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btacon

Miracle on the Hudson

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A USAir A320 flight 1549 taking off from Laguadia to Charlotte NC has ditched into the Hudson River following a reported bird strike of geese. The excellent piloting skills of the crew resulted in no reported (as of yet) injuries. He evidently had the foresight to put her down right in Midtown Manhattan where ferries, and the Circle Line tour boats were based. The first boat on the scene was a New York Waterway ferry which aided in the evacuation. As of now the aircraft is still afloat and they are trying to tow it closer to shore before she goes under. My hats off to the crew for for minimizing what could have been a real tragedy.

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I'm amazed that this happened a little over an hour and a half ago, and we already know so many details. News media these days :(.Glad there were no casualties. I do want to point out, though, that the bird strike was still unconfirmed...And, of course, good job by the pilots!

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I am in awe of their composure and ability to put it down in one piece on the hudson the way they did.The DP out of LGA is pretty busy and even on a good day you are A**holes and elbows till over jersey.I am dying to hear the crews side of this. I am extremely proud of them all. Alessandro Dallago

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Great job by the pilots. I heard on CNN that the pilot reported a double bird strike...

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Absolutely incredible job by the crew on this - to my knowledge this is the first completely successful (no fatalities) water ditching of a large jet.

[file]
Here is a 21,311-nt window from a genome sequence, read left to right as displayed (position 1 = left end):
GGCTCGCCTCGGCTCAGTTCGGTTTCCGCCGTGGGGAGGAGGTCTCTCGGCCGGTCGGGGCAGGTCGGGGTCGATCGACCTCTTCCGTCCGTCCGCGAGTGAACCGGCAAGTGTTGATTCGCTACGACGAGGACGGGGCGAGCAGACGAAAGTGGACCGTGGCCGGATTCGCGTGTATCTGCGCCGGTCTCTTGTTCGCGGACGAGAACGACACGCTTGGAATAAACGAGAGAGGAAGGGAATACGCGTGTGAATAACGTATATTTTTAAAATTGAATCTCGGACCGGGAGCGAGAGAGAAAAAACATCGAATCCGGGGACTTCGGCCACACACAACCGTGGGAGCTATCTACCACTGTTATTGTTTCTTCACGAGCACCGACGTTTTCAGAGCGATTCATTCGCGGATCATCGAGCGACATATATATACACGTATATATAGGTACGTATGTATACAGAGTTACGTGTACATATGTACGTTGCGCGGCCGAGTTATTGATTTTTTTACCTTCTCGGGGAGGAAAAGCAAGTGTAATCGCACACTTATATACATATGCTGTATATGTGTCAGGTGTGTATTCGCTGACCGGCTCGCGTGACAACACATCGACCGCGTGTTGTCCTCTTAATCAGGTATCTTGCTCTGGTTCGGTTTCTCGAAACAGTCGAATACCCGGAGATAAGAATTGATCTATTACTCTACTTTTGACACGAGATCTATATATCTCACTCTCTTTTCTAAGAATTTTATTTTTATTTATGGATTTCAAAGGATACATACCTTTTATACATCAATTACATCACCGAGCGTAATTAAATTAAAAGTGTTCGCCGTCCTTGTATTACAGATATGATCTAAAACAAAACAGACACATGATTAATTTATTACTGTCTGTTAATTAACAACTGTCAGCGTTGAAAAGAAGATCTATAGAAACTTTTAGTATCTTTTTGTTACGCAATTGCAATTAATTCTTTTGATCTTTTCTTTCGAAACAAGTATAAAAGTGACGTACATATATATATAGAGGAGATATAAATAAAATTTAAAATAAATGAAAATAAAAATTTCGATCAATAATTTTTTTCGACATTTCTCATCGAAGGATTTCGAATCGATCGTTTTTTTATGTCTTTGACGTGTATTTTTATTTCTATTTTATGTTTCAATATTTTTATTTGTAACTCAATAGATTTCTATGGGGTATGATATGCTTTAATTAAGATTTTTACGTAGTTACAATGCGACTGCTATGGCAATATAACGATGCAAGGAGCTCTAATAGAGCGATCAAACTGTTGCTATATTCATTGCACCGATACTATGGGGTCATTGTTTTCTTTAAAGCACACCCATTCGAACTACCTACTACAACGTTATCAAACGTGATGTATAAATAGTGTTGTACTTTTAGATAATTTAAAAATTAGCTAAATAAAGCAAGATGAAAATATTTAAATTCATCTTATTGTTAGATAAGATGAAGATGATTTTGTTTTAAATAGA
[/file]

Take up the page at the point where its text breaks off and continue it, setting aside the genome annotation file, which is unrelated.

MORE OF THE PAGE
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Local news says the pilot reported flying into a flock of geese. Passengers interviewed have confirmed that the left engine was destroyed, didn't hear anything about the right engine but they have said that the pilot reported a double bird strike and that they lost power in both engines. It was said they were going to divert to Teterboro but they obviously did not make it. (At 3,200 feet in an A320 with no engines, you don't exactly have a lot of options.) Last live pic showed the plane had been towed to a pier. It's listing to the right quite a bit, though it's hard to say exactly why.

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Brilliant job by the crew. I'm reminded how difficult this would have been to execute if it had occured only three hours later under darkness. The only thing that concerned me more about the incident is the lack of aviation knowledge shown by some popular newscasters as they wildly speculate over the facts...

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Local news says the pilot reported flying into a flock of geese. Passengers interviewed have confirmed that the left engine was destroyed, didn't hear anything about the right engine but they have said that the pilot reported a double bird strike and that they lost power in both engines. It was said they were going to divert to Teterboro but they obviously did not make it. (At 3,200 feet in an A320 with no engines, you don't exactly have a lot of options.) Last live pic showed the plane had been towed to a pier. It's listing to the right quite a bit, though it's hard to say exactly why.
The left (port side?) engine is gone? If it is listing to the right, then maybe that is because there is more weight on the right side since the other engine is gone??

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I've seen videos and such on Flightlevel350.com and I marvelled at how smooth the US Airways pilots set the plane down.Now, I'm absolutely in love with them! :( B) This is incredible. Tabs, you are correct. Right in the Hudson River as well. I can't commend the pilots with strong enough words.These are for the pilots: :( :( :(LOL!A job well done...needless to say I hope to fly them one day!

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I can only join those who point out the perfect (yes, I would say perfect) job of the pilots. An Airbus in one piece after that!

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